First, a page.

The 1950s was a decade of transformation, as Britain moved from austerity to greater affluence. After the Second World War, there was a huge building programme and the creation of new towns brought a new mid-twentieth century vision of the home.
The architecture could be very different from what had gone before, and inside new fashions and materials had an impact on every home, old and new. By the mid-fifties, the consumer society was under way, and the arrival of new materials such as plastic and nylon revolutionised home interiors: colourful `formica', labour saving gadgets, bright new furnishing fabrics - all became affordable. The new medium of television was increasingly to be found in modern living rooms. The growth in car ownership meant garages were required by an increasing number of home owners. More leisure time also led to a passion for DIY and an increasing desire for homes with gardens.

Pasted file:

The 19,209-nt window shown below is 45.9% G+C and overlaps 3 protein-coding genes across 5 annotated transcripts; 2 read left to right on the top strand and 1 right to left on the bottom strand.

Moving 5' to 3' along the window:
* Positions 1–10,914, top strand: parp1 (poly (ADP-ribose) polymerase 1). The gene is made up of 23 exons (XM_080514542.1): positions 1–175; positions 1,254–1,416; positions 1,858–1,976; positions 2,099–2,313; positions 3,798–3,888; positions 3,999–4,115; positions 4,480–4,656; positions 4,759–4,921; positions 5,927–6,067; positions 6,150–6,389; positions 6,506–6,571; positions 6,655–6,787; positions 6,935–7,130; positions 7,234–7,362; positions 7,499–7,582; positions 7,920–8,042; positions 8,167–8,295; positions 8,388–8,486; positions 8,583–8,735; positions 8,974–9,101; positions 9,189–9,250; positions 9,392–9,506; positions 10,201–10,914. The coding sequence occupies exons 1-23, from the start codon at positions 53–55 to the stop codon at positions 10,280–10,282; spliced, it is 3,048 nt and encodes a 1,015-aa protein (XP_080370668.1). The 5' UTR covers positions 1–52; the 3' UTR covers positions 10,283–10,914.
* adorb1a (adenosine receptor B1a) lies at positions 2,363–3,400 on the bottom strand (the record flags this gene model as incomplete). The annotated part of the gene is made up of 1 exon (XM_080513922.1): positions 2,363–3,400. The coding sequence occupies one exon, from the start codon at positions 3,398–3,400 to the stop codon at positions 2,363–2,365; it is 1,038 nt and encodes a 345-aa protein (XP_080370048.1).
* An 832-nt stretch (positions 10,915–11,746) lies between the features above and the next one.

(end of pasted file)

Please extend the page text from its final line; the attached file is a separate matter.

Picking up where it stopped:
This book is part of the Britain's Heritage series, which provides definitive introductions to the riches of Britain's past, and is the perfect way to get acquainted with the 1950s home in all its variety.
Dr Janet Shepherd gained her doctorate in Poor Law education at London Guildhall University. She is co-author with John Shepherd of 1920s Britain (2010), 1970s Britain (2012) and 1950s Childhood (2014) for Shire Books, and is currently working on a history of a little known radical twentieth century society, the Progressive League. Professor John Shepherd has worked at the University of Huddersfield since 2010, and was previously joint director of the Labour History Research Unit at Anglia Ruskin University in Cambridge. His publications include Crisis? What Crisis: the Callaghan Government and the British Winter of Discontent (MUP, 2013).